How strange is it, to be able to cruise up to Pierre Avoi without hardly any effort and have a full suspension mountain bike ready to rip the trails back down to La Tsoumaz. But what if we did one last one down to Verbier? Do we have enough battery to get back up? Because if we don’t, it’s going to be rough. “Boys, how many bars we got?” “2…3…2” All right, let’s do it.

We set off down steep rocky trails, hooting as we manage difficult sections, grumbling if we have to get off our bikes. The terrain opens up, dust flies as tires skid through bends. Two minutes later, we are sitting on a bench watching the view from a beautiful spot. Carl, our guide knows the trails like the back of his hand, the ones that are on the map, and that aren’t. It’s a real privilege to be able to ride with him; an opportunity to discover trails and learn how to really bike.

We set off again, down into the trees, the terrain gets steep again, and it's best not to stop in order to stay on the bike. Despite the weight, our E-bikes perform marvellously through tricky sections and we each feel the rush of downhill biking, on this hiking path.

Carl stops regularly, to make sure we are doing ok and to explain what is to come. We must also pay attention to the presence of hikers, we cannot simply plow on, as on a trail reserved for bikers. The pedestrian trails of Val de Bagnes have recently opened up to mountain bikers, a huge opportunity, especially with E-bikes, but that requires plenty of respect towards walkers. If you are a skilled mountain biker, you will know you are in control when passing pedestrians, but from the perspective of the pedestrian who sees and hears the walloping, skidding and jumping mass of metal, tire and flesh, they can easily feel threatened. It is therefore important to dismount your bike or wait for hikers to pass during these encounters.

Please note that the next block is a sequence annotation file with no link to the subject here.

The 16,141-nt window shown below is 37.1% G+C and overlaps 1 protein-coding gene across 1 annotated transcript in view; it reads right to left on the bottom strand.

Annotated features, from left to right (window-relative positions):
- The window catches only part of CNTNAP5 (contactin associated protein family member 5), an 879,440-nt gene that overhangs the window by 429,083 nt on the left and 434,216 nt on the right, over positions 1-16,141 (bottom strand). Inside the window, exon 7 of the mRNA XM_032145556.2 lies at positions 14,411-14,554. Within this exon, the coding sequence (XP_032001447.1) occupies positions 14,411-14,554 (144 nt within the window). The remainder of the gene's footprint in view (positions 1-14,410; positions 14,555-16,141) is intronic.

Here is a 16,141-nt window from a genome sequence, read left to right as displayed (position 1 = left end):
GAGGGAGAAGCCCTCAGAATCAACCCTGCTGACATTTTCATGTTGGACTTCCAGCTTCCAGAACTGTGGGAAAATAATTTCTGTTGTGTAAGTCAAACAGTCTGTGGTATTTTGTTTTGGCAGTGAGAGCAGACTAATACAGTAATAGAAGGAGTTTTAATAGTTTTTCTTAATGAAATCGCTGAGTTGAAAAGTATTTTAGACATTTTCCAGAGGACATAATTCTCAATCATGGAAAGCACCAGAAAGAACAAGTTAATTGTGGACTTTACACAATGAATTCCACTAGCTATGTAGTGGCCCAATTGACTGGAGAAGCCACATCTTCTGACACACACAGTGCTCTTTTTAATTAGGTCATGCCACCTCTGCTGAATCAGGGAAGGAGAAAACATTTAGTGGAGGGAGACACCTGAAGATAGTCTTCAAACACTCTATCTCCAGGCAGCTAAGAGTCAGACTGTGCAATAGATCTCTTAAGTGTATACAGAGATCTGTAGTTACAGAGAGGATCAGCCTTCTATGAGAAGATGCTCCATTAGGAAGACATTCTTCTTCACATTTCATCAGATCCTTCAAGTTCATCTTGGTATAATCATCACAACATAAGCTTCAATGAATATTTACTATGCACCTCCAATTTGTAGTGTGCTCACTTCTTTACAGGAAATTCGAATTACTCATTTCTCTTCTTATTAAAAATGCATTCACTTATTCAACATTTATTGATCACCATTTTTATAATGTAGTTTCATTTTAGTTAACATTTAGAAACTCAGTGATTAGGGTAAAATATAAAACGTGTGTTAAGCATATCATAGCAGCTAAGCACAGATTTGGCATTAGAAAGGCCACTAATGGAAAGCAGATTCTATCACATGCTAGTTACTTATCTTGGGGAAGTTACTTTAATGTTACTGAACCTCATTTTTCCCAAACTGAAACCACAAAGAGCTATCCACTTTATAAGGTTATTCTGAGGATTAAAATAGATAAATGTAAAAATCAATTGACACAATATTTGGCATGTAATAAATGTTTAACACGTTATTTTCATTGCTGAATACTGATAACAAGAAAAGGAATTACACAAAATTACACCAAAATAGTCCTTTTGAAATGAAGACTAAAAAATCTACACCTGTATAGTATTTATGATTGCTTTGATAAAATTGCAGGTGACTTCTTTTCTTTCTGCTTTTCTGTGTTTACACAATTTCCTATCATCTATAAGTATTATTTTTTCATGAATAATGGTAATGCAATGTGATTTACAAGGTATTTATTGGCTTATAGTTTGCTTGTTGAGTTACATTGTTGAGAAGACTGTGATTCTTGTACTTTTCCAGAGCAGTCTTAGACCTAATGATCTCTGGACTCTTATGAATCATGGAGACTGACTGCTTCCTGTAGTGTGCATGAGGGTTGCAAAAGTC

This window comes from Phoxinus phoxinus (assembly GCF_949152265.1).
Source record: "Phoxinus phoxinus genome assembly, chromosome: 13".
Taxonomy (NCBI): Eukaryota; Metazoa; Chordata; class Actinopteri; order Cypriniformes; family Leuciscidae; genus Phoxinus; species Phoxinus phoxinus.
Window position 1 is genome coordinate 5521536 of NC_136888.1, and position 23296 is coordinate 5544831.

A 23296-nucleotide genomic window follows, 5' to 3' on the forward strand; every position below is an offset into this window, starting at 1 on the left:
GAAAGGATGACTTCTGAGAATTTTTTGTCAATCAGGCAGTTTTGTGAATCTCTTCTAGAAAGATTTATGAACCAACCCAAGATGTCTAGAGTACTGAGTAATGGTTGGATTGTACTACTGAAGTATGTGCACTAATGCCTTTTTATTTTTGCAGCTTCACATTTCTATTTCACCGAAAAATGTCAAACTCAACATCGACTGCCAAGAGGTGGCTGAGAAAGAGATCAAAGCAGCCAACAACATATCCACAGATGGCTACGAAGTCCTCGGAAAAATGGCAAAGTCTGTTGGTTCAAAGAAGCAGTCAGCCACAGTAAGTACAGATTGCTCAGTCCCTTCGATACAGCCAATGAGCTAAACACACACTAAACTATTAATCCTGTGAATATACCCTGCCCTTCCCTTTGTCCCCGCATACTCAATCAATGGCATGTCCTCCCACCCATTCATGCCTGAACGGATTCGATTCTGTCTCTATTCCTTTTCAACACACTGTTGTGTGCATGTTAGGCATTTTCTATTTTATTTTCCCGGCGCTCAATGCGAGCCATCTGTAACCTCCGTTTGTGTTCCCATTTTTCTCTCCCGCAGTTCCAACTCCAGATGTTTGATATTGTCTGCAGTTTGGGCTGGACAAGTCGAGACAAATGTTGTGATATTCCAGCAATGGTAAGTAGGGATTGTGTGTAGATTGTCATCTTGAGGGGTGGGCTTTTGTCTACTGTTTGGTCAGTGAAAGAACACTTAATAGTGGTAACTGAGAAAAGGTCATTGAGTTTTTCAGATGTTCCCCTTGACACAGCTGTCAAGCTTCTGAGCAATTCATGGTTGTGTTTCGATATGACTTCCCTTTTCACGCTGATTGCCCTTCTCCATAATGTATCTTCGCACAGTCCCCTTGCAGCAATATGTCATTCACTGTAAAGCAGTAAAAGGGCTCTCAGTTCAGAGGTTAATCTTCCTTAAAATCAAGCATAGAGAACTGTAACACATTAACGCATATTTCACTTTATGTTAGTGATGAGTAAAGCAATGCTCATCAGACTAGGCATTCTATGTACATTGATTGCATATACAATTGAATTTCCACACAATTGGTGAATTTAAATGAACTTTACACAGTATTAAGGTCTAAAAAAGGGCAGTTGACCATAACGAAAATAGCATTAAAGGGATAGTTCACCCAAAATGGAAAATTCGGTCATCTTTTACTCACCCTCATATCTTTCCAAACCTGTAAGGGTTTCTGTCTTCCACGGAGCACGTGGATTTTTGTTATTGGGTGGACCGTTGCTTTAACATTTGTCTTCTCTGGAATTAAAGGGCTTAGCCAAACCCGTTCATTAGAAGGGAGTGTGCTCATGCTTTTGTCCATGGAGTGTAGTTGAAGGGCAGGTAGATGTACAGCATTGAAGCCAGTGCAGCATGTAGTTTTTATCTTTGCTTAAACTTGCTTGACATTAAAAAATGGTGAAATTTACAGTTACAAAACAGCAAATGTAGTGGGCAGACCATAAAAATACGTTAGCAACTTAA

As we jump from one trail to the next, the enormous potential of E-bikes begins to really dawn on me. Huge tours between valleys on difficult terrain become accessible to mountain bikers, like me, who are not total pros. So we must use this fantastic tool, but use it with respect and humility, or we will end up pushing our uncharged bikes back up the hill.

Alex Moorhead is a photographer, ski patroller and mountaineer. You can find

out more about him and his work at:

Carl Renvall is a professional skier on

the Freeride World Tour and part owner of Rad Biking Switzerland. Get in touch

with him through:


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